‘Calculus Fight Club’ has become a knockout win for Clemson math students
CLEMSON, South Carolina — What happens when you combine a graduate student who won’t accept failure as an option with hundreds of undergraduate math students eager to succeed but struggling with difficult material?
A lot of D’s and F’s are turned into A’s, B’s and C’s.
An innovative series of pre-exam study sessions provocatively titled “Calculus Fight Club” – which began with 50 students in one Clemson University classroom in September 2015 and has since grown to as many as 600 spread over multiple rooms and buildings – has turned failure into success on a scale that has surprised even the club’s creator.
Calculus Fight Club is the brainchild of Ryan Grove, graduate teacher of record in the department of mathematical sciences in the College of Science. Grove came to Clemson University four years ago as a doctoral student, and when he was assigned to teach calculus in the fall of 2015, he was dismayed to discover that the DFW (D-Fail-Withdraw) rate for some classes had grown unreasonably high.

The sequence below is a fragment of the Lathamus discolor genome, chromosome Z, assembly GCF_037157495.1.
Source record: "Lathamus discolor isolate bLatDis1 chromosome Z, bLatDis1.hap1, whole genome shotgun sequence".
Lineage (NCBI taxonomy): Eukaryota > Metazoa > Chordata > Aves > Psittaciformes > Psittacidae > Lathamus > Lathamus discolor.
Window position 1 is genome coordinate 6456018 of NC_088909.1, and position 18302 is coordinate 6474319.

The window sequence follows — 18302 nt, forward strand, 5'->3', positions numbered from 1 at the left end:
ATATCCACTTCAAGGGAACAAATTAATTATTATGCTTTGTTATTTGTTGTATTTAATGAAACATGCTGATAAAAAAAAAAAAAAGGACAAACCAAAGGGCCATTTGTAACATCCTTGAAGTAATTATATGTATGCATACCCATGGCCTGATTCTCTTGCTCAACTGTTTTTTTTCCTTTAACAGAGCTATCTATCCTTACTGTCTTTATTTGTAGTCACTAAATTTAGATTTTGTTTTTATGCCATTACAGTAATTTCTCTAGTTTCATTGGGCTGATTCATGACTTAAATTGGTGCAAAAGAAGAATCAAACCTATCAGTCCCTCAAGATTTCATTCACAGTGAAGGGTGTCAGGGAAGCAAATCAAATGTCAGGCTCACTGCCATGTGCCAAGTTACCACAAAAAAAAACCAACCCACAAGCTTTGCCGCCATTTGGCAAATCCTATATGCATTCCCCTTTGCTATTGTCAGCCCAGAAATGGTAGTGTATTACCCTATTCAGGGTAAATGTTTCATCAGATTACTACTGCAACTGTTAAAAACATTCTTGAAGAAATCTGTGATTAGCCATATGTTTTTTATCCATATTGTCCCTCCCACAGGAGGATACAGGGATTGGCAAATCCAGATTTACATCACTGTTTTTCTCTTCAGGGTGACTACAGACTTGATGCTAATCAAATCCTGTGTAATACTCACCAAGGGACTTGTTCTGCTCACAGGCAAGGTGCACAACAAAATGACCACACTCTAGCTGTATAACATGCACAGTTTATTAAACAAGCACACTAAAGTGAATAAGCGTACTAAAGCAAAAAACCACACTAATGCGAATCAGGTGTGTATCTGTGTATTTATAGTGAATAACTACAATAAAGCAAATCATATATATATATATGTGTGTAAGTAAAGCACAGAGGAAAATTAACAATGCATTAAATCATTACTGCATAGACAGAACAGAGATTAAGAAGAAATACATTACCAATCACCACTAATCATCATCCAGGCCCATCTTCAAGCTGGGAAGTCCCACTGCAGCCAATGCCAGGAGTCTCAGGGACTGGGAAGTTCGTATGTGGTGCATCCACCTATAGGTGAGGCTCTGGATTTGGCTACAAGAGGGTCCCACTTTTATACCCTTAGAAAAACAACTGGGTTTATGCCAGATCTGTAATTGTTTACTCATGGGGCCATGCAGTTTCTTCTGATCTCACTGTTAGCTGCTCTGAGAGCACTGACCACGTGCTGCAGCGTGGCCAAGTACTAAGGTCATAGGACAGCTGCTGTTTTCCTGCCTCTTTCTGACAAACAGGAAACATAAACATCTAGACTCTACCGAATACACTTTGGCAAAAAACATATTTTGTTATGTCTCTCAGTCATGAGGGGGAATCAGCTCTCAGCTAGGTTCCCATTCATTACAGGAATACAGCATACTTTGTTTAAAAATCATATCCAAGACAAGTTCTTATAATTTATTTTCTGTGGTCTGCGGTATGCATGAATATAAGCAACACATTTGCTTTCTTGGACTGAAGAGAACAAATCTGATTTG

“I came across a DFW rate that was just insane. I looked at data for Math 1080 in one fall semester and I thought, ‘Well, that’s kind of ridiculous,’” said Grove, a native of Portage, Pennsylvania, who was on a research assistantship at Clemson for about 18 months before he began to teach at the university. “I asked myself, ‘How can I improve this?’ At the time, I didn’t have a grander goal in mind; I just wanted my class to perform better. So I kept trying to figure out what was lacking, why some of the students were doing poorly, and how I could help them do better.”
Grove’s analytical mind went to work solving these problems, but his first effort did not fare particularly well. Grove assigned his students to take three older tests available online on the course website that contained similar problems to what would appear on an upcoming exam. But even though the students did what Grove asked, many of them still performed poorly on the semester’s first exam.
“Afterward, I said to them, ‘What happened, guys?’ And they said, ‘Well, we didn’t really put that much effort into it. To us, it was just another assignment,’ ” Grove said. “And I thought, ‘OK, this isn’t going to work.’ And then I thought, ‘What if I get my students together and we meet after class to study together?’ I even decided to give the gathering a catchy name to make it more intriguing. As it turned out, I had just finished watching the movie ‘Fight Club’ with my girlfriend, and it dawned on me that everyone likes ‘Fight Club.’ So I named it Calculus Fight Club. And that’s when things started to turn around.”